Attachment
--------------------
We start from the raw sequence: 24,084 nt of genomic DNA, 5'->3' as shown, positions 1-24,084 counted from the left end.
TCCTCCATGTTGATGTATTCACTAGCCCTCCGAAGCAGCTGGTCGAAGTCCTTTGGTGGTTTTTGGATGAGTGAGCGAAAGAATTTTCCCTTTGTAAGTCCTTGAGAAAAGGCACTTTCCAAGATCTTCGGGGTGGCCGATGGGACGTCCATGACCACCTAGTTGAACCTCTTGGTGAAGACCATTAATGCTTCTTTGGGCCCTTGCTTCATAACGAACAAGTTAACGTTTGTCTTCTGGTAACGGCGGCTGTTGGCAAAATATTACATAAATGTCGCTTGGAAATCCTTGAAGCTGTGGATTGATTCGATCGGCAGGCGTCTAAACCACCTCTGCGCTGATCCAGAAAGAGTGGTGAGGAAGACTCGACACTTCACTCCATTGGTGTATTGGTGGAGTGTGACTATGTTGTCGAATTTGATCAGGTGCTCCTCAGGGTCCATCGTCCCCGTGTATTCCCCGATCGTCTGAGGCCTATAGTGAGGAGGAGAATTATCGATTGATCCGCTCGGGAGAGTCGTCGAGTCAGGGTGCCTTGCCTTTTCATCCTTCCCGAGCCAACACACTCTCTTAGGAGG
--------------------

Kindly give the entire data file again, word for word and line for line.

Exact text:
We start from the raw sequence: 24,084 nt of genomic DNA, 5'->3' as shown, positions 1-24,084 counted from the left end.
TCCTCCATGTTGATGTATTCACTAGCCCTCCGAAGCAGCTGGTCGAAGTCCTTTGGTGGTTTTTGGATGAGTGAGCGAAAGAATTTTCCCTTTGTAAGTCCTTGAGAAAAGGCACTTTCCAAGATCTTCGGGGTGGCCGATGGGACGTCCATGACCACCTAGTTGAACCTCTTGGTGAAGACCATTAATGCTTCTTTGGGCCCTTGCTTCATAACGAACAAGTTAACGTTTGTCTTCTGGTAACGGCGGCTGTTGGCAAAATATTACATAAATGTCGCTTGGAAATCCTTGAAGCTGTGGATTGATTCGATCGGCAGGCGTCTAAACCACCTCTGCGCTGATCCAGAAAGAGTGGTGAGGAAGACTCGACACTTCACTCCATTGGTGTATTGGTGGAGTGTGACTATGTTGTCGAATTTGATCAGGTGCTCCTCAGGGTCCATCGTCCCCGTGTATTCCCCGATCGTCTGAGGCCTATAGTGAGGAGGAGAATTATCGATTGATCCGCTCGGGAGAGTCGTCGAGTCAGGGTGCCTTGCCTTTTCATCCTTCCCGAGCCAACACACTCTCTTAGGAGG